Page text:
German researchers reckon they have devised a method to thwart the security mechanisms AMD’s Epyc server chips use to automatically encrypt virtual machines in memory.
So much so, they said they can exfiltrate plaintext data from an encrypted guest via a hijacked hypervisor and simple HTTP or HTTPS requests.
a technique dubbed SEVered can, it is claimed, be used by a rogue host-level administrator, or malware within a hypervisor, or similar, to bypass SEV protections and copy information out of a customer or user’s virtual machine.
The problem, said Fraunhofer AISEC researchers Mathias Morbitzer, Manuel Huber, Julian Horsch and Sascha Wessel, is that miscreants at the host level can alter a guest’s physical memory mappings, using standard page tables, bypassing the SEV’s protection mechanism. Here’s the team’s outline of the attack:
With SEVered, we demonstrate that it is nevertheless possible for a malicious HV [hypervisor] to extract all memory of an SEV-encrypted VM [virtual machine] in plaintext. We base SEVered on the observation that the page-wise encryption of main memory lacks integrity protection.
While the VM’s Guest Virtual Address (GVA) to Guest Physical Address (GPA) translation is controlled by the VM itself and opaque to the HV, the HV remains responsible for the Second Level Address Translation (SLAT), meaning that it maintains the VM’s GPA to Host Physical Address (HPA) mapping in main memory. This enables us to change the memory layout of the VM in the HV. We use this capability to trick a service in the VM, such as a web server, into returning arbitrary pages of the VM in plaintext upon the request of a resource from outside.
This is not the first time eggheads have uncovered shortcomings in SEV’s ability to lock down VMs: previous studies have examined how the memory management system can be exploited by hackers to poke inside encrypted guests. Fraunhofer AISEC’s study, emitted on Thursday this week, takes this a step further, demonstrating that, indeed, the entire memory contents of a virtual machine could be pulled by a hypervisor even when SEV is active.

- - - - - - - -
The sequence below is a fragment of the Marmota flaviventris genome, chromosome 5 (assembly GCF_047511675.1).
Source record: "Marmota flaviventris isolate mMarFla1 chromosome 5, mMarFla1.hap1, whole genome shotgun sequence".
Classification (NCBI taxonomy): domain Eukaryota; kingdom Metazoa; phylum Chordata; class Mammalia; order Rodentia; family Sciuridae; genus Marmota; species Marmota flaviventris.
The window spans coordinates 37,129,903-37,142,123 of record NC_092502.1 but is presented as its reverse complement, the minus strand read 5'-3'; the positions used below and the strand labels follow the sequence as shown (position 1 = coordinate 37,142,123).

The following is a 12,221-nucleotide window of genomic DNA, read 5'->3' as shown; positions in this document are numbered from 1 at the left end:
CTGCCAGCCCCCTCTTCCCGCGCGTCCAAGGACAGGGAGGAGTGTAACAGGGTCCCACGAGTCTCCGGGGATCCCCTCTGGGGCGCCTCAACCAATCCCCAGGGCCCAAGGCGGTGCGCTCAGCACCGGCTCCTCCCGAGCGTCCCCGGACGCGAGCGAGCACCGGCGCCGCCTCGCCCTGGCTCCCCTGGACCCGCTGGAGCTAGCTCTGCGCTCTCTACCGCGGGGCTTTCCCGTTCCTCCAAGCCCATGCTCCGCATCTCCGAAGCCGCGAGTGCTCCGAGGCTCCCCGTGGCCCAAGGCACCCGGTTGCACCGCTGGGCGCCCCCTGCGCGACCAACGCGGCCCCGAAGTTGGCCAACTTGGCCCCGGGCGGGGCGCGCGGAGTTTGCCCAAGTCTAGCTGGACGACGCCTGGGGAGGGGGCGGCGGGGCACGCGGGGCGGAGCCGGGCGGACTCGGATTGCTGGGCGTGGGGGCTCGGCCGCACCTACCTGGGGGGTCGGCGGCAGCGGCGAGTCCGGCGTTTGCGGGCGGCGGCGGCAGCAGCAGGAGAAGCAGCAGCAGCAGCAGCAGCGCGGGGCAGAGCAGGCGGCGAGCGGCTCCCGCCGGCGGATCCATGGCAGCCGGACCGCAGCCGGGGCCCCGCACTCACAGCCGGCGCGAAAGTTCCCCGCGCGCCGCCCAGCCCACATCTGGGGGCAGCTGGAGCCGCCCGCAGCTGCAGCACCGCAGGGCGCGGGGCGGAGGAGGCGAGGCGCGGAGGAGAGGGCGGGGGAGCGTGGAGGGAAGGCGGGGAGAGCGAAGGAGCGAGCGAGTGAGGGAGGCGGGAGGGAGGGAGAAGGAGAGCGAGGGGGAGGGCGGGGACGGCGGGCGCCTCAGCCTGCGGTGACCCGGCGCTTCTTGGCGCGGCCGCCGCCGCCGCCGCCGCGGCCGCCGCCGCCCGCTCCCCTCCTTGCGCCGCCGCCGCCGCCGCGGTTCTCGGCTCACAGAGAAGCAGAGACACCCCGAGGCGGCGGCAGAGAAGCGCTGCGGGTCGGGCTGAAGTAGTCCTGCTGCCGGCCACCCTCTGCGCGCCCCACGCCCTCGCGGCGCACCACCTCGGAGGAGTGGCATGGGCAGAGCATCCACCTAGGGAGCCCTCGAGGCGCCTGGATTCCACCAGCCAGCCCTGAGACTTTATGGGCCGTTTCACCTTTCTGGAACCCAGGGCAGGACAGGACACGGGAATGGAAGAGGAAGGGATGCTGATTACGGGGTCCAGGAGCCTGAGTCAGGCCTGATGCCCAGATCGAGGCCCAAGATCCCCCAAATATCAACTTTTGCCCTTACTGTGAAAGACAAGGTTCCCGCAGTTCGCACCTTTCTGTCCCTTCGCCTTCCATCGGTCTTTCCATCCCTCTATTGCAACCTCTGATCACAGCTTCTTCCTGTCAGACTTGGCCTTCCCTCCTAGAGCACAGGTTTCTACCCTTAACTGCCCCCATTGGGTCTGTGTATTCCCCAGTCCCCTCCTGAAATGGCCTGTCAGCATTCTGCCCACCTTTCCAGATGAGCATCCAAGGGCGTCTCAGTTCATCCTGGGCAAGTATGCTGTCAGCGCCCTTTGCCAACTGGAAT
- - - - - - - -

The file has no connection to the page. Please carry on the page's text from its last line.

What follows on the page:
To show this, the researchers set up a test system powered by an AMD Epyc 7251 processor with SEV enabled and Debian GNU/Linux installed, running the Apache web server in a virtual machine. They then modified the system’s KVM hypervisor to observe when software within the guest accessed physical RAM.
By firing lots of HTML page requests at the Apache service, the hypervisor can see which pages of physical memory are being used to hold the file. It then switches the page mappings so that an encrypted memory page used by Apache to send the requested webpage sends a memory page from another part of the guest – a page that is automatically decrypted.
That means Apache leaks data from within the protected guest. Over time, the team was able to lift a full 2GB of memory from the targeted VM.
“Our evaluation shows that SEVered is feasible in practice and that it can be used to extract the entire memory from a SEV-protected VM within reasonable time,” the researchers wrote. “The results specifically show that critical aspects, such as noise during the identification and the resource stickiness are managed well by SEVered.”